Korsnäs is a municipality on the western coast of Finland. The people (of Swedish descent) continue many of their traditions, including tapestry crochet. The Korsnäs Museum, housed in a historic farmer’s cottage that includes a kitchen and sleeping quarters, provides an authentic look into the past. The textile room includes an extensive collection of tapestry crocheted sweaters, hats, mittens, cuffs, bags, sashes, and suspenders.
Men’s crocheted and knit sweaters, hat, and suspenders in the Korsnäs Museum.
A wide tapestry crocheted sash, a narrow woven sash,
and tapestry crocheted cuffs and bags in the Korsnäs Museum.
Korsnäs sweaters are a stunning combination of tapestry crochet and knitting. Beginning at the bottom, they are crocheted, then knit, then crocheted in rounds for both pullover and open styles. The top seam is hand sewn together, the tube is secured with machine-sewn stitches around the arm openings, then the arm holes are cut. The sleeves are crocheted, then knit, then crocheted from the shoulder to the cuff and then sewn onto the sweater. The neck is edged with a crocheted border. The front is cut open for the button down style, then a decorative edging is added for the button and its holes and to help secure and hide the edges. The last step is to hand sew a narrow, knit band over all the cut and sewn seams to camouflage the joins.
Locals occasionally dress in their traditional costume and demonstrate knitting and crocheting sweaters in the museum. Appointments can be made for group visits.
Tapestry crocheting in rounds the lower border of a sweater.
One color yarn rests on the front and the other on the back of the forefinger, while the other fingers grip them for proper tension.
After the crocheted border has been finished, loops are pulled through the crochet stitches so that the body of the sweater may be knit in a tube, traditionally by more than one person at a time on double pointed needles.
Each knitter completes one partial round, then it is rotated.
Another great place to see Korsnäs textiles is in private and museum collections. Since they are rarely able to exhibit everything, much of it is often in storage. If you make an appointment and are very lucky, though, a curator will let you into the “vaults” and allow photographs, too! Fortunately, luck was with me in Finland.
In the “vaults” of the Ostrobothnian Museum.
I suspect that Korsnäs tapestry crochet evolved from nalbinding, a much older looping technique that utilizes sewn loops. With tapestry crochet, only a small loop is pulled through with a hook, whereas with nalbinding, the entire yarn needs to be pulled through each loop with a sewing needle; very labor intensive. Even if the yarn is spun as needed, looping is still much more time consuming than crochet. Both techniques are still used to make mittens in Finland.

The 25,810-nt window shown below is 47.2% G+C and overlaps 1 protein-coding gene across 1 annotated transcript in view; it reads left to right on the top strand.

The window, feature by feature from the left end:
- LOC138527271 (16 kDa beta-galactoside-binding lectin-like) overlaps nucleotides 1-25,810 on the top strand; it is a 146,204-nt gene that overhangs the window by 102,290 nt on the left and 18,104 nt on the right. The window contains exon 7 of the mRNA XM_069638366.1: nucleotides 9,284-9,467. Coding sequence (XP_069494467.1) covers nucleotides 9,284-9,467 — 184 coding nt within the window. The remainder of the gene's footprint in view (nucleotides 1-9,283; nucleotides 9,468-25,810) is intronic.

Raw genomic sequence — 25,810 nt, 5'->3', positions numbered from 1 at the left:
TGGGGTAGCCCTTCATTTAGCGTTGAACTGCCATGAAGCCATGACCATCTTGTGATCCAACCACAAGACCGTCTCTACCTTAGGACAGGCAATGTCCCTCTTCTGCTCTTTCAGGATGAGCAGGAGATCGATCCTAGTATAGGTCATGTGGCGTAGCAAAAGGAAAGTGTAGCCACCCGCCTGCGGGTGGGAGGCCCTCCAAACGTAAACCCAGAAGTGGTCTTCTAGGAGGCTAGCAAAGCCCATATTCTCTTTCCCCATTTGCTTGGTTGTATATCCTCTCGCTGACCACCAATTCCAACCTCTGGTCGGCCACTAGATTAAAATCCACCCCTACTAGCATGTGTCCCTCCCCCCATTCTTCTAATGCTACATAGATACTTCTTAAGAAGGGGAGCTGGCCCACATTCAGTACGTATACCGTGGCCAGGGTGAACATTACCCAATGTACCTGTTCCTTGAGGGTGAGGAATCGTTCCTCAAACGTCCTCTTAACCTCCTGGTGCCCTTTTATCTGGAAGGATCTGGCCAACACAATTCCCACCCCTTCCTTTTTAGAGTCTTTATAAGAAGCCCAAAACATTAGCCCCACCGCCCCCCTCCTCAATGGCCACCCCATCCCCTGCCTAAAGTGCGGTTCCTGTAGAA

Nalbound mittens from the Karin Rosendahl collection.
Tapestry crocheted Korsnäs mittens from the Ostrobothnian Museum.
Korsnäs child’s sweater from the Ostrobothnian Museum.
Korsnäs sweater from the Ostrobothnian Museum.
Detail of the lower part of the above sweater.
Korsnäs sweaters from the Karin Rosendahl collection.
Collar detail of the above sweater from the Karin Rosendahl collection.
I will always be indebted to the many wonderful people who made this trip possible, especially Marketta Luutonen, Anna-Maija Bäckman, Leena Nyqvist, and Jeanette Rönnqvist-Aro.
Marketta Luutonen and me.
Anna-Maija, Leena, and Jeanette of Loftet.
Some of these names should now be familiar to you. Jeanette crocheted the cuffs in my previous post and Marketta and Anna-Maija have authored several excellent crochet publications. In fact, the best book (in Finnish, Swedish, and English) with history and patterns, is their Decorative Crocheting, which was printed in Vasa in 2003 (ISBN 951-96888-4-6). Marketta also wrote Virkattuja Pusseja (Crocheted Purses), printed in Vasa in 1992 (ISBN 952-90-4278-7). Although written in Finnish, it includes several excellent photos and graphs. Another good book is Korsnäströjor Förr Och Nu, by Gretel Dahlberg, printed in Vasa in 1987, ISBN 951-99832-4-4. Although not in English, it includes historical pictures, several museum pieces (many in color), and some graphs for sweaters and mittens.
It took a year to get my ensemble, but it was worth the wait! Although I ordered mine at the Korsnäs Museum, it is also available online. I will be sure to wear it at the TKGA / CGOA Conference in Oakland in September. I hope to see you there!